Monday, 11 December 2017

What to buy for the person who has everything

We all have that person to buy for; the person who seemingly has it all. Who defies even the most thorough of gift guides.

I was scrolling through twitter earlier this week week and stumbled upon a tweet which summed it all up for me - why do we feel the need to buy stuff?

This year I turned thirty and was completely stumped when people asked what I would like as a gift. Now whilst I'm by no means swimming in dollar, I have the luxury of a relatively disposable income. No children, no mortgage (we'll gloss over the extortionate rent bill...) and a fairly decent salary - so when I like something, I am more often than not able to buy it for myself. Combine that with a distaste for conspicuous consumption and Birthday- or Christmas-list writing becomes something of a challenge. 

And I get it, this is a total privilege.  For some those gifts at Christmas are needed. I'm not trying to deny that.

But it got me thinking - why, when so many of us are in a similar position, do we feel the need to cobble together a list of arbitrary objects for our loved ones to oh-so-unexpectedly present to us on The Big Day? 

Yeh, I know, the c-word. Capitalism. I get it - I'm a Sociology teacher for heaven's sake! Don't worry, I'll spare you the leftie-spiel for the time being.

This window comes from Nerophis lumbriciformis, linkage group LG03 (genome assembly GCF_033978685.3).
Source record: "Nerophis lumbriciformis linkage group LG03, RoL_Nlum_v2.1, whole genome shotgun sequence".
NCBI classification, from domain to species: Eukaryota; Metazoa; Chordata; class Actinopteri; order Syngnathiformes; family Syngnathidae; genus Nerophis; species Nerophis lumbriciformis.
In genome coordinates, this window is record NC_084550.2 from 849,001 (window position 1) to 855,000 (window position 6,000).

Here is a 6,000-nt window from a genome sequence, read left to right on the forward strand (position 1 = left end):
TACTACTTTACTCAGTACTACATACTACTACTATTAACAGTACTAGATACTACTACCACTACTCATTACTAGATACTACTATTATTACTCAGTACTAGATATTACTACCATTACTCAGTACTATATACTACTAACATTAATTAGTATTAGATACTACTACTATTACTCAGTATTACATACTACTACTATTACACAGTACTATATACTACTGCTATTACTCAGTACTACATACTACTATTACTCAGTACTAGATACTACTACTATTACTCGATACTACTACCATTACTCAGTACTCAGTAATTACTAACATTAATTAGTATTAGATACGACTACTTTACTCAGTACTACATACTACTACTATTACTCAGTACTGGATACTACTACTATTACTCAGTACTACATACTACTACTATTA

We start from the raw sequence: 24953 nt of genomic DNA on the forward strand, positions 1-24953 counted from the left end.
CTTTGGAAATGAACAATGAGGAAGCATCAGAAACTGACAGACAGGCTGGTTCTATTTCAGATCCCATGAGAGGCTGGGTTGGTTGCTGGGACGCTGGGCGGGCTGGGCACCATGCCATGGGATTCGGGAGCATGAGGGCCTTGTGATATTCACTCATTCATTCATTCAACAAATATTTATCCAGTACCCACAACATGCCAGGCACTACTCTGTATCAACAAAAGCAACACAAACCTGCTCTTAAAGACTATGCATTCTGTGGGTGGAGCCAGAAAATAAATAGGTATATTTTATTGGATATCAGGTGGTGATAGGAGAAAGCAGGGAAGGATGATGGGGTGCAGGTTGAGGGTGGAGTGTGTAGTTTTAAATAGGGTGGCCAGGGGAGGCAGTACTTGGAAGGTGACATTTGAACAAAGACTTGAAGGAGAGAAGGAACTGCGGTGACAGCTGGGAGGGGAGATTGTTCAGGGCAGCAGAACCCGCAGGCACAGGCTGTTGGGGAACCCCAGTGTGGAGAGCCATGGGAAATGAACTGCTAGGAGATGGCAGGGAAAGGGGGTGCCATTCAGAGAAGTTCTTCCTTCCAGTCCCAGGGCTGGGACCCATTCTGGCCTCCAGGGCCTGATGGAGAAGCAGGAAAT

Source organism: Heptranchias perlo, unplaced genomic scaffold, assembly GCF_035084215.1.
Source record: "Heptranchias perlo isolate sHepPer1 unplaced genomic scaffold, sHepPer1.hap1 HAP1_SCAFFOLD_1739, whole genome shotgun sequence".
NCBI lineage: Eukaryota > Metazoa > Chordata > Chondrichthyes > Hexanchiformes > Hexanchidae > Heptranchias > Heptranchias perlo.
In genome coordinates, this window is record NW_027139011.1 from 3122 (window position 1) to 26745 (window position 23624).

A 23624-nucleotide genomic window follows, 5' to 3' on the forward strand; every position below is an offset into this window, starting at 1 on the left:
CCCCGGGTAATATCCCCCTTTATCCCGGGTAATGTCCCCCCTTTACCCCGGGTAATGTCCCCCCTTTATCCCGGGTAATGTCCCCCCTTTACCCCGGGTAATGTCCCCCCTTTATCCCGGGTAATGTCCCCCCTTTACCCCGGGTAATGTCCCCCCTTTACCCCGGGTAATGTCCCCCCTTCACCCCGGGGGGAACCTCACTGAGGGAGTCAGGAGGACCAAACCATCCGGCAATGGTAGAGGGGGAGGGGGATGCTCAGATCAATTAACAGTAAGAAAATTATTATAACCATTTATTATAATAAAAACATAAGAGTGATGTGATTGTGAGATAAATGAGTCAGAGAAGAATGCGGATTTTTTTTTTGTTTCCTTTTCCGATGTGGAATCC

When mulling this over with a colleague who had, like me, faced a 'big birthday', they passed on a gem of an idea. Rather than asking for gifts, ask your friends to organise something for you to do together. 

I know - so simple, right? Why didn't I think of this? Not ground breaking, but a game changer for sure!

'Cos we're busy. I don't get to see my friends or loved ones nearly often enough. And in honesty, time together is more valuable than any fluffy key ring or Chanel nail polish. Cheesy, perhaps. 

So I did just that. I asked my friends not to give me a physical gift as such, but to organise something for us to do together. That could be as simple as meeting for a drink one Saturday afternoon, or getting our nails done together. No obligation to pay - the time and thought are more than enough.

And I was so lucky. I was treated to some of the most thoughtful moments; a family party thrown by my parents and boyfriend, afternoon tea with bubbles and a lot of laughter, dinner and wine tasting hosted at a friend's house, a surprise lunch with my closest girlfriends, coffee and a gossip after work one evening. 

I've been trying to practice what I preach - instead of buying my Dad yet more socks and thought-provoking hardback books, I took him out for a father-daughter lunch date. Mum - I expect you'll be reading this, so I wont divulge what I have in mind for your birthday next month! 

But with Christmas fast approaching, and the end of our 'to-buy-lists' firmly in sight, do think about changing things up a little bit. 

I promise, it'll go down well!

I think most would agree we could do with a world where people consume a little less and think a little more. 

1 comment

  1. I couldn't agree more! I find myself in exactly the same boat. There honestly isn't anything I really need... and if there ever is, Amazon Prime makes it very easy for it to be at my door the next day! The experiences-over-material-things angle is a great idea and one I have been working more and more over the years. There are some friends I don't get to see as often as I'd like, and it's lovely using the money for something extra special and memorable like an afternoon tea x


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